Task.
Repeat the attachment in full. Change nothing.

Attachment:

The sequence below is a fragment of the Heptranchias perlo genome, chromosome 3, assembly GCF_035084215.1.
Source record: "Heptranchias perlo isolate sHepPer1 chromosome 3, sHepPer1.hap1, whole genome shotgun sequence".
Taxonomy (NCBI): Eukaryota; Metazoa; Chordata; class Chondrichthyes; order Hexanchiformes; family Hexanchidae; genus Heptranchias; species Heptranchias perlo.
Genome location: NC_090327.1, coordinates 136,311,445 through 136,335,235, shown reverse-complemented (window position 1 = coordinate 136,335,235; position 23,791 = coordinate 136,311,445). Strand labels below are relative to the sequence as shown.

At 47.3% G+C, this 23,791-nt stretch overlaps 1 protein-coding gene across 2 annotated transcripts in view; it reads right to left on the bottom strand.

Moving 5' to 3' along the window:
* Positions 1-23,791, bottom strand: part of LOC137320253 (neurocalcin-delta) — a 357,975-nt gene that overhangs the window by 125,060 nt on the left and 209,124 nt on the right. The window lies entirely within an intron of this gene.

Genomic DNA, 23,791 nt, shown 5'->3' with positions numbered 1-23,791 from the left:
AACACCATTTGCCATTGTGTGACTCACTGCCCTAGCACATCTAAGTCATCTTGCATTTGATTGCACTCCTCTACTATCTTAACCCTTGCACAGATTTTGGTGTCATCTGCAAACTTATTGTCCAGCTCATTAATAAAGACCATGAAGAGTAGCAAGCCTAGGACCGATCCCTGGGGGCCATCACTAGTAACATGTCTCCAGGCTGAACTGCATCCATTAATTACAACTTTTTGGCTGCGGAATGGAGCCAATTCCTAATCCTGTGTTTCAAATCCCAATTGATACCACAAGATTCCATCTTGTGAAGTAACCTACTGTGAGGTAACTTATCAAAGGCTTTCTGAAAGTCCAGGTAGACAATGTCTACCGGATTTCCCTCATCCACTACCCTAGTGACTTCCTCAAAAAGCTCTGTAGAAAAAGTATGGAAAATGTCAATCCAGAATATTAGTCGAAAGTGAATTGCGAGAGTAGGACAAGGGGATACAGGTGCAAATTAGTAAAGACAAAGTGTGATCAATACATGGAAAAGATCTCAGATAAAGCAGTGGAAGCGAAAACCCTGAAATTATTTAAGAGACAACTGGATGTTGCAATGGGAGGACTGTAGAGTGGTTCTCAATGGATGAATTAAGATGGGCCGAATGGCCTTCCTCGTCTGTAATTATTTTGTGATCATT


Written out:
The sequence below is a fragment of the Heptranchias perlo genome, chromosome 3, assembly GCF_035084215.1.
Source record: "Heptranchias perlo isolate sHepPer1 chromosome 3, sHepPer1.hap1, whole genome shotgun sequence".
Taxonomy (NCBI): Eukaryota; Metazoa; Chordata; class Chondrichthyes; order Hexanchiformes; family Hexanchidae; genus Heptranchias; species Heptranchias perlo.
Genome location: NC_090327.1, coordinates 136,311,445 through 136,335,235, shown reverse-complemented (window position 1 = coordinate 136,335,235; position 23,791 = coordinate 136,311,445). Strand labels below are relative to the sequence as shown.

At 47.3% G+C, this 23,791-nt stretch overlaps 1 protein-coding gene across 2 annotated transcripts in view; it reads right to left on the bottom strand.

Moving 5' to 3' along the window:
* Positions 1-23,791, bottom strand: part of LOC137320253 (neurocalcin-delta) — a 357,975-nt gene that overhangs the window by 125,060 nt on the left and 209,124 nt on the right. The window lies entirely within an intron of this gene.

Genomic DNA, 23,791 nt, shown 5'->3' with positions numbered 1-23,791 from the left:
AACACCATTTGCCATTGTGTGACTCACTGCCCTAGCACATCTAAGTCATCTTGCATTTGATTGCACTCCTCTACTATCTTAACCCTTGCACAGATTTTGGTGTCATCTGCAAACTTATTGTCCAGCTCATTAATAAAGACCATGAAGAGTAGCAAGCCTAGGACCGATCCCTGGGGGCCATCACTAGTAACATGTCTCCAGGCTGAACTGCATCCATTAATTACAACTTTTTGGCTGCGGAATGGAGCCAATTCCTAATCCTGTGTTTCAAATCCCAATTGATACCACAAGATTCCATCTTGTGAAGTAACCTACTGTGAGGTAACTTATCAAAGGCTTTCTGAAAGTCCAGGTAGACAATGTCTACCGGATTTCCCTCATCCACTACCCTAGTGACTTCCTCAAAAAGCTCTGTAGAAAAAGTATGGAAAATGTCAATCCAGAATATTAGTCGAAAGTGAATTGCGAGAGTAGGACAAGGGGATACAGGTGCAAATTAGTAAAGACAAAGTGTGATCAATACATGGAAAAGATCTCAGATAAAGCAGTGGAAGCGAAAACCCTGAAATTATTTAAGAGACAACTGGATGTTGCAATGGGAGGACTGTAGAGTGGTTCTCAATGGATGAATTAAGATGGGCCGAATGGCCTTCCTCGTCTGTAATTATTTTGTGATCATT